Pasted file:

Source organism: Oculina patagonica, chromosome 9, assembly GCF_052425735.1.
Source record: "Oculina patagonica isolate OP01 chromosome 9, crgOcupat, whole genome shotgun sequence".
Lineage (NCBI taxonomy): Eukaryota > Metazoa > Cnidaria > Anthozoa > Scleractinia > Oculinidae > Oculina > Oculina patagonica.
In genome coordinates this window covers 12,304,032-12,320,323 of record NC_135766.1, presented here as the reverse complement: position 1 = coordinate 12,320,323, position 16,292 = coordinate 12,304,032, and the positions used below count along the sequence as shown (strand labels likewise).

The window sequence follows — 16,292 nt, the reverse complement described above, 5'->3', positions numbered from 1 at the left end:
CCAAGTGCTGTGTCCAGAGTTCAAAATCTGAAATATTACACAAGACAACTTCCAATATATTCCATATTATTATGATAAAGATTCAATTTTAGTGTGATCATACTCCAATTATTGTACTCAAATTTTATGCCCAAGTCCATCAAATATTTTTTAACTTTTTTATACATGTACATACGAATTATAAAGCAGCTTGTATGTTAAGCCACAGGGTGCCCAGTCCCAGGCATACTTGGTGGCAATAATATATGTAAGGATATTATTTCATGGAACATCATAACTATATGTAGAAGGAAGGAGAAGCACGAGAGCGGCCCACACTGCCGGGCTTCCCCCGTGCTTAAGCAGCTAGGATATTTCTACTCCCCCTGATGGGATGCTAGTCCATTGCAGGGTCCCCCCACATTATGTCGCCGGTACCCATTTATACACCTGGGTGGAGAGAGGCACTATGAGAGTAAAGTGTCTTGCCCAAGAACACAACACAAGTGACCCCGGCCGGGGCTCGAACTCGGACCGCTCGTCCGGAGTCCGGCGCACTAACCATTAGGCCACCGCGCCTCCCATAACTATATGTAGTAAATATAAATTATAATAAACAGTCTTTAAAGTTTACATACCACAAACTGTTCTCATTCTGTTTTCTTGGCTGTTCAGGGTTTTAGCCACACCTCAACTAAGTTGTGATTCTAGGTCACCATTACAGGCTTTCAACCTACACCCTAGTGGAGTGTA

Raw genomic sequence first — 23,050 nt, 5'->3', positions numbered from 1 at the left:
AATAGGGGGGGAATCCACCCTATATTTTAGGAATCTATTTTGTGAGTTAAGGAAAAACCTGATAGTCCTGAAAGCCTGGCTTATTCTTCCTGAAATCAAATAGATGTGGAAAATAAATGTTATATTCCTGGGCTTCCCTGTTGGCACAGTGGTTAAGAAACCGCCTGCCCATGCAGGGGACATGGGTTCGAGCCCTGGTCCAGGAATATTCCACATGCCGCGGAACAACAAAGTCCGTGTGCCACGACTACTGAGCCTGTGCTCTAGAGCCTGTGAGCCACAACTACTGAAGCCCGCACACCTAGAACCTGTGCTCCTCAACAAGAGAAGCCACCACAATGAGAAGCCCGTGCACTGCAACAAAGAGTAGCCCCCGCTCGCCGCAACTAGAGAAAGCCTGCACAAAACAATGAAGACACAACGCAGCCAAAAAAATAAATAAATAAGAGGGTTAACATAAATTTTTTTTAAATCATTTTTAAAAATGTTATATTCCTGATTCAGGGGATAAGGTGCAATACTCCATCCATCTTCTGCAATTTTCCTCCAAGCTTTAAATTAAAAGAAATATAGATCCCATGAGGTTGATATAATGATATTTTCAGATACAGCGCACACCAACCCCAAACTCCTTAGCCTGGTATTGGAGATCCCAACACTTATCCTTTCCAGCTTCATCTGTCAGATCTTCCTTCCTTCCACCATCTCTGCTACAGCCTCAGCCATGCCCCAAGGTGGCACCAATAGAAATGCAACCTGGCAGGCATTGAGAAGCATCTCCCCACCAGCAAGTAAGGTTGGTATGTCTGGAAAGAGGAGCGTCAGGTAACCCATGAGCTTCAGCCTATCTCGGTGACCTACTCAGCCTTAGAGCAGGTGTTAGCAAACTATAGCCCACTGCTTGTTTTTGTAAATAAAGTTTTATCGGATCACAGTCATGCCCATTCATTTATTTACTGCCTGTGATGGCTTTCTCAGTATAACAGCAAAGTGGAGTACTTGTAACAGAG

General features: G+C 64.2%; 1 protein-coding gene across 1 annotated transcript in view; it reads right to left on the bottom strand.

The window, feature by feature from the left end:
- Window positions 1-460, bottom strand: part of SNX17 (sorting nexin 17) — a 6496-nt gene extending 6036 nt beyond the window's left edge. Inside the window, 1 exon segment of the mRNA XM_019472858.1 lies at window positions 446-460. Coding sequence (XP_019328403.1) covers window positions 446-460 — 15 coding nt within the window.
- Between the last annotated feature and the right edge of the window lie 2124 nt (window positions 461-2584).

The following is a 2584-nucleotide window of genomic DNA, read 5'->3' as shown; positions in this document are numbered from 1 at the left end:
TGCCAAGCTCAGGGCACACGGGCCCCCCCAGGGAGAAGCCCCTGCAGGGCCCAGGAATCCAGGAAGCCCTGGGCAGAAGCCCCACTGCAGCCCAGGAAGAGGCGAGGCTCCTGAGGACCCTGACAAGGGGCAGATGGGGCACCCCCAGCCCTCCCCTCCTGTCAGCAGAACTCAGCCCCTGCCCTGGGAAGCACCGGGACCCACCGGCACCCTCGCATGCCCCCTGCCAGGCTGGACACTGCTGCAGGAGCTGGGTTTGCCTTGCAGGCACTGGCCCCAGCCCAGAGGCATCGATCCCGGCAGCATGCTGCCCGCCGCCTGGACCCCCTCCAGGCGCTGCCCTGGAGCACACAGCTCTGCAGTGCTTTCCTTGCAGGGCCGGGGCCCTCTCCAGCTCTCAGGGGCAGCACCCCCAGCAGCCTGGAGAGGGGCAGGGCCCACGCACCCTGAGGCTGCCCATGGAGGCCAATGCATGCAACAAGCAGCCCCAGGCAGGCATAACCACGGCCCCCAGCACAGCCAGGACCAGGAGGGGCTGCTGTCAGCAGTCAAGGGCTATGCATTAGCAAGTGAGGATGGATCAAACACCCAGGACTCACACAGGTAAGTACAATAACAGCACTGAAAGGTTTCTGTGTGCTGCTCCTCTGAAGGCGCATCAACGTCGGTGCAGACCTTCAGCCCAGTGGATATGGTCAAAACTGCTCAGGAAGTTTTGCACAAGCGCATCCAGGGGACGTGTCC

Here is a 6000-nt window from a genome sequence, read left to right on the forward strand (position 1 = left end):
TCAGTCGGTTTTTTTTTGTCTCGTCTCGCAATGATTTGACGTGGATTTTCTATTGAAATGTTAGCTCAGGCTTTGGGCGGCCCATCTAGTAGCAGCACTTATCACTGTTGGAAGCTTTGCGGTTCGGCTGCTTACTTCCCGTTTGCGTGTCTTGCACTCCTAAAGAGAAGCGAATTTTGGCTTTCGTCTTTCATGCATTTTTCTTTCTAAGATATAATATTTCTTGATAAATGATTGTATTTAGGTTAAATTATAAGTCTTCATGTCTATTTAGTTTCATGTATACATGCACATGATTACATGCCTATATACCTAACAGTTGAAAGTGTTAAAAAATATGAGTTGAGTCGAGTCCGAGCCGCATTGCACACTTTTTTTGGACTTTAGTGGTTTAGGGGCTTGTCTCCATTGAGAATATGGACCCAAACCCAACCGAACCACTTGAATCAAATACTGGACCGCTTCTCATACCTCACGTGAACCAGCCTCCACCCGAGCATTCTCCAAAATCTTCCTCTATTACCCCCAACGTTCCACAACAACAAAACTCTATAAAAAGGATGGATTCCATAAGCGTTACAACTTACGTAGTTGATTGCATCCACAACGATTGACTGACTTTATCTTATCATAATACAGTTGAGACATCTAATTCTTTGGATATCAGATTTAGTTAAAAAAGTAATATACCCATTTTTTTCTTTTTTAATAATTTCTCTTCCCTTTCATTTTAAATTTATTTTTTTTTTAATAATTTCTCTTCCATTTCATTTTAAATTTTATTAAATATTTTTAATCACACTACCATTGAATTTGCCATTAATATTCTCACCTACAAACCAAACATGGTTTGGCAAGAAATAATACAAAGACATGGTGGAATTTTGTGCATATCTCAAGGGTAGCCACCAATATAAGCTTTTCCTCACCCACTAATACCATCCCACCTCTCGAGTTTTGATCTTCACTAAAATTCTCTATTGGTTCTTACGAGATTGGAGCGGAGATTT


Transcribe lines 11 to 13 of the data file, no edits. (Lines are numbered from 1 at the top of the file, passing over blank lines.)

- Window positions 1-460, bottom strand: part of SNX17 (sorting nexin 17) — a 6496-nt gene extending 6036 nt beyond the window's left edge. Inside the window, 1 exon segment of the mRNA XM_019472858.1 lies at window positions 446-460. Coding sequence (XP_019328403.1) covers window positions 446-460 — 15 coding nt within the window.
- Between the last annotated feature and the right edge of the window lie 2124 nt (window positions 461-2584).

The following is a 2584-nucleotide window of genomic DNA, read 5'->3' as shown; positions in this document are numbered from 1 at the left end: